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Women of the island, or maybe condemn women to the island

I translated the setentence:

Incolae si feminas insulae damnarent, nautae ad terram venire non dubitarent.
If the inhabitants were condeming the women of the island, the sailors would not hesitate to come to the land.

My question is, could the sentence not also be translated as:

If the inhabitants were condeming the women to the island... ?

Much is said about context, and what makes sense. My only context here is this one sentence, so ...
Read more : Women of the island, or maybe condemn women to the island | Views : 809 | Replies : 3


Just letting know...

I have a new version of my Windows interface for Whitacker's Latin Words all ready. Now it also supports English to Latin searches and is a lot more stable. What's left is coming up with a suitable domain name so I can make a little website for all my Latin endeavors. So, stay tuned. And if anyone has any suggestions...
Read more : Just letting know... | Views : 677 | Replies : 2


Latin dictionaries

It's long past time for me to have a Latin/English dictionary. Since this will likely be a resource I'll use for a long time, I'd like to get a very good one. So, anyone have a particular dictionary they love and would recommend?
Read more : Latin dictionaries | Views : 2021 | Replies : 11


Who stated? -- "That new bachelor of science degree...

I heard this quote once which went something like this:

"That new bachelor of science degree does not guarantee that someone will know science. It does promise that he won't know Latin."

Anybody know the actual quote and the person who gave it? I would like to have the reference please. Thanks.
Read more : Who stated? -- "That new bachelor of science degree... | Views : 657 | Replies : 1


Condeming sailors

This text seems to use the genitive of penalty and also has two possible translations. The genitive of penalty is confusing me as to the correct translation, and I am consequently not sure if mine are correct.

Nisi feminae nautas sententiarum de incolis damnabunt (damnaverint), incolae in provincia non laborabunt.

Translation 1:

Unless the women condemn the sailor's opinions about the inhabitants, the inhabitants in the province shall not work.

I'm a little confused about ...
Read more : Condeming sailors | Views : 978 | Replies : 3


"libertas arbitrium"

Dear all,
I am wondering if this locution is grammatically valid. I foun it in the following passage:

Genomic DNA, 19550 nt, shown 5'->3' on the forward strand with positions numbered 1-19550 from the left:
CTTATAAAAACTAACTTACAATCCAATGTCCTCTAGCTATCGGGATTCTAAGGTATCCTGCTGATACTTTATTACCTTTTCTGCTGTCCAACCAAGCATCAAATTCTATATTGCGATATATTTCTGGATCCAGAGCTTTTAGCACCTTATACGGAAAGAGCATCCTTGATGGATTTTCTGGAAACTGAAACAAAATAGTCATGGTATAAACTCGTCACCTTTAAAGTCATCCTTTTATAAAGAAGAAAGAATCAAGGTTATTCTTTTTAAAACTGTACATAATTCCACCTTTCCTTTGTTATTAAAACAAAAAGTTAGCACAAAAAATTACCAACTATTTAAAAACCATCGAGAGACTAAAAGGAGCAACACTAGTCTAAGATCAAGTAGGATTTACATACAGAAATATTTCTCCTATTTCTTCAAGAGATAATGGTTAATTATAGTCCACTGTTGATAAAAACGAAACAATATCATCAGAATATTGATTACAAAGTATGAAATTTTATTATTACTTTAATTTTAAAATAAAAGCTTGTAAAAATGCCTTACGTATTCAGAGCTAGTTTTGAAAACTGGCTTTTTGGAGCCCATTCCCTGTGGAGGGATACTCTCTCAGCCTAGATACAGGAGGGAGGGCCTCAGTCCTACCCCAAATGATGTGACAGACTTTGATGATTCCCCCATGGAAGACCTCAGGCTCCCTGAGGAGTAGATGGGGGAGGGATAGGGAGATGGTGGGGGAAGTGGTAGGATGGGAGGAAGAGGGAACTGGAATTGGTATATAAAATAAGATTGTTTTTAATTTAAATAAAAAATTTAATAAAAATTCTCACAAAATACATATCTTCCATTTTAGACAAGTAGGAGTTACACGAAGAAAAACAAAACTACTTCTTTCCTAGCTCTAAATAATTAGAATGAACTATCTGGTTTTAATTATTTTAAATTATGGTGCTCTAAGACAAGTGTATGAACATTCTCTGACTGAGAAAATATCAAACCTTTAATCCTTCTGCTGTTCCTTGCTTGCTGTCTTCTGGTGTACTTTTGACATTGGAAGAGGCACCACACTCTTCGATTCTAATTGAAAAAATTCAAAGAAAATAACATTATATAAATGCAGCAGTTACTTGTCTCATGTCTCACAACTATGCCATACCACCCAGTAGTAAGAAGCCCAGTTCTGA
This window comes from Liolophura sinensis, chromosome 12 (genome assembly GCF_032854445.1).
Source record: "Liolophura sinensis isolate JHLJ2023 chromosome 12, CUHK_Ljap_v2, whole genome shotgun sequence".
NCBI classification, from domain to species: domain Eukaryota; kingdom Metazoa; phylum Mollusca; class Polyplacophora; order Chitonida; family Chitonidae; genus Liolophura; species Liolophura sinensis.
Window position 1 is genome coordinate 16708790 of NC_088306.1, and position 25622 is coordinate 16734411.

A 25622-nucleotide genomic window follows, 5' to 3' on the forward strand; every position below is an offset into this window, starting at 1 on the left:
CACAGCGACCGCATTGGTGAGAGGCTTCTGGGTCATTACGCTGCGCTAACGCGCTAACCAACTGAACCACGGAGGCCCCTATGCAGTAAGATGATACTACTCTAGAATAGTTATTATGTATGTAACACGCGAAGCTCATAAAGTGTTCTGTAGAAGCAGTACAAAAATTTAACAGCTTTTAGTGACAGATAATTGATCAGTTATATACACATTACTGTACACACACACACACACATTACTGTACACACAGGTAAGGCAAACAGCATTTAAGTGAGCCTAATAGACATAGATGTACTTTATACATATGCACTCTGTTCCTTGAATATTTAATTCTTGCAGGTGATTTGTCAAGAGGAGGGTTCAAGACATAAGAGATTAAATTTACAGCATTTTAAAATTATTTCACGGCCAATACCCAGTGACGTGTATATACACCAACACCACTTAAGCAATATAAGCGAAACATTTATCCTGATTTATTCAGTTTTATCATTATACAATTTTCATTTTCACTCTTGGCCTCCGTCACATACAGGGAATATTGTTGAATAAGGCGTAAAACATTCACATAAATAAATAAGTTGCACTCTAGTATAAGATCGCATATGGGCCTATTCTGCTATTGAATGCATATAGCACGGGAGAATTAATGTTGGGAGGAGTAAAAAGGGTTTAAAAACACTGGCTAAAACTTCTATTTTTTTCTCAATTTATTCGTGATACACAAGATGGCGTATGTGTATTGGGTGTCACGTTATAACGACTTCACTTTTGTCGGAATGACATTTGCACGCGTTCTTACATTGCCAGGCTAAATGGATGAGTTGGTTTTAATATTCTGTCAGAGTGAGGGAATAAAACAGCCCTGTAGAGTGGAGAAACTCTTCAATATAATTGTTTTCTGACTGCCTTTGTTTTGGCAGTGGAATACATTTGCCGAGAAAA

\\\\\\\\\
The Latin "gratia" is related to "gratuitus" which means "not paid for." Consequently, Latin theology literally regards grace in financial terms. (Modern banking still refers to a "grace period.") Understandably, the final judgement is a reckoning of accounts. The issue of free will, "libertas arbitrium," is likewise understood in this context. Libertas is freedom, independence. Arbitrium ...
Read more : "libertas arbitrium" | Views : 864 | Replies : 2


Beginner

Salvete, Omnes

I am new to latin I am anxious to learn. I belong to Nova Roma and when I asked there they suggested I join Textkit. So I am here and ready to learn.
I must tell you now I do not know any latin so any and all assistance will be greatly appreciated.

Valete, Lucius Servilius Primus
Read more : Beginner | Views : 772 | Replies : 3


HELP!!!latin declansions

I need to know in which declansion we conjugate verbs like-
cupio,-ere,-ivi,-itum
facio,-ere,feci,factum
iacio,-ere,ieci,iactum

please help me, i need to know it till tomorrow
Read more : HELP!!!latin declansions | Views : 815 | Replies : 2


Thoughts about the soul

My translation of this sentence is muddled:

Sententias de anima mutare inceperamus sed sententias non mutaveratis.

We had begun to change thoughts about the soul but thoughts had not changed.

The verbs, I think, are both pluperfect indicative. So it is had begun, and had changed. Perhaps I am thinking too much about the meaning which in these exercises don't sometimes make a lot of sense.
Read more : Thoughts about the soul | Views : 878 | Replies : 3


Aeneid book IV

In the Aeneid 4.169-170 the lines read, "Ille dies primus leti primusque malorum/ causa fuit;

What word does primusque modify? does it modify dies? If it does, would it be translated, "That was the first day of destruction, and that first day was the cause of the misfortunes."
Read more : Aeneid book IV | Views : 986 | Replies : 3


 

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